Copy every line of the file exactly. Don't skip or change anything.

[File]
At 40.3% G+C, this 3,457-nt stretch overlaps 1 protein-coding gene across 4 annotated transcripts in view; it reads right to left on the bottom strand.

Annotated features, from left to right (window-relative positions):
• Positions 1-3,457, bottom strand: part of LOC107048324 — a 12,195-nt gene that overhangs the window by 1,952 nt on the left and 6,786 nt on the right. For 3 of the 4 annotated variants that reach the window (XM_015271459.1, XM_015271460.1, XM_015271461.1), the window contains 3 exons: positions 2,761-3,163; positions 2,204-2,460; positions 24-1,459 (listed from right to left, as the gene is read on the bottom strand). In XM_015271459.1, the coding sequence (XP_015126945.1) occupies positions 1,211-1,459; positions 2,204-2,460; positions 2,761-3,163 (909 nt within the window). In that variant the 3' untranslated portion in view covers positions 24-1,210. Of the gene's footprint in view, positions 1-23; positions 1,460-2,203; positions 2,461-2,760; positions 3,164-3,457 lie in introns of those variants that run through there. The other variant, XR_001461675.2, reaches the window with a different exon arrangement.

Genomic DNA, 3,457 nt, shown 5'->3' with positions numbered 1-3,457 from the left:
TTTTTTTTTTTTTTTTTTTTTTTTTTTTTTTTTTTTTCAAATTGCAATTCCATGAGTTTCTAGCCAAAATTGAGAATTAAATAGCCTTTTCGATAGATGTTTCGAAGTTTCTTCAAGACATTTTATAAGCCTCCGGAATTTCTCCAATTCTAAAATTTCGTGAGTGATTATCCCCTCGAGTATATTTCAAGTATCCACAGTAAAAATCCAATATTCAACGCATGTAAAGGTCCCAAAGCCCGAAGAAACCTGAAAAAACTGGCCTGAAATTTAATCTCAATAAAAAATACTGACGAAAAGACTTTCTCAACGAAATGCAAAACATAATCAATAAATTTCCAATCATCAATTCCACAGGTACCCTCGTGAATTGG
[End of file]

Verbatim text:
At 40.3% G+C, this 3,457-nt stretch overlaps 1 protein-coding gene across 4 annotated transcripts in view; it reads right to left on the bottom strand.

Annotated features, from left to right (window-relative positions):
• Positions 1-3,457, bottom strand: part of LOC107048324 — a 12,195-nt gene that overhangs the window by 1,952 nt on the left and 6,786 nt on the right. For 3 of the 4 annotated variants that reach the window (XM_015271459.1, XM_015271460.1, XM_015271461.1), the window contains 3 exons: positions 2,761-3,163; positions 2,204-2,460; positions 24-1,459 (listed from right to left, as the gene is read on the bottom strand). In XM_015271459.1, the coding sequence (XP_015126945.1) occupies positions 1,211-1,459; positions 2,204-2,460; positions 2,761-3,163 (909 nt within the window). In that variant the 3' untranslated portion in view covers positions 24-1,210. Of the gene's footprint in view, positions 1-23; positions 1,460-2,203; positions 2,461-2,760; positions 3,164-3,457 lie in introns of those variants that run through there. The other variant, XR_001461675.2, reaches the window with a different exon arrangement.

Genomic DNA, 3,457 nt, shown 5'->3' with positions numbered 1-3,457 from the left:
TTTTTTTTTTTTTTTTTTTTTTTTTTTTTTTTTTTTTCAAATTGCAATTCCATGAGTTTCTAGCCAAAATTGAGAATTAAATAGCCTTTTCGATAGATGTTTCGAAGTTTCTTCAAGACATTTTATAAGCCTCCGGAATTTCTCCAATTCTAAAATTTCGTGAGTGATTATCCCCTCGAGTATATTTCAAGTATCCACAGTAAAAATCCAATATTCAACGCATGTAAAGGTCCCAAAGCCCGAAGAAACCTGAAAAAACTGGCCTGAAATTTAATCTCAATAAAAAATACTGACGAAAAGACTTTCTCAACGAAATGCAAAACATAATCAATAAATTTCCAATCATCAATTCCACAGGTACCCTCGTGAATTGG